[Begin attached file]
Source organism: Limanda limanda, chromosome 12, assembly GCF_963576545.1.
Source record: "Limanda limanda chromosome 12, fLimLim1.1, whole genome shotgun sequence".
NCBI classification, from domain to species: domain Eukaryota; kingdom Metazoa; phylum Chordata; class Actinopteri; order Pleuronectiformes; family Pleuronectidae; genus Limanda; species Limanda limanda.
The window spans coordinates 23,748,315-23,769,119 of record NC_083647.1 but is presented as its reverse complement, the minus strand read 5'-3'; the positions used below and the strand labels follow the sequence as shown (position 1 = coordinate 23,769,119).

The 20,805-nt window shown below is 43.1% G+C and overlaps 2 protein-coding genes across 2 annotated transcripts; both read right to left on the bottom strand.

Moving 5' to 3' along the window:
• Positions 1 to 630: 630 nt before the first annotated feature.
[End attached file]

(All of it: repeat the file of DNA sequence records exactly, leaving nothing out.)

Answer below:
Source organism: Limanda limanda, chromosome 12, assembly GCF_963576545.1.
Source record: "Limanda limanda chromosome 12, fLimLim1.1, whole genome shotgun sequence".
NCBI classification, from domain to species: domain Eukaryota; kingdom Metazoa; phylum Chordata; class Actinopteri; order Pleuronectiformes; family Pleuronectidae; genus Limanda; species Limanda limanda.
The window spans coordinates 23,748,315-23,769,119 of record NC_083647.1 but is presented as its reverse complement, the minus strand read 5'-3'; the positions used below and the strand labels follow the sequence as shown (position 1 = coordinate 23,769,119).

The 20,805-nt window shown below is 43.1% G+C and overlaps 2 protein-coding genes across 2 annotated transcripts; both read right to left on the bottom strand.

Moving 5' to 3' along the window:
• Positions 1 to 630: 630 nt before the first annotated feature.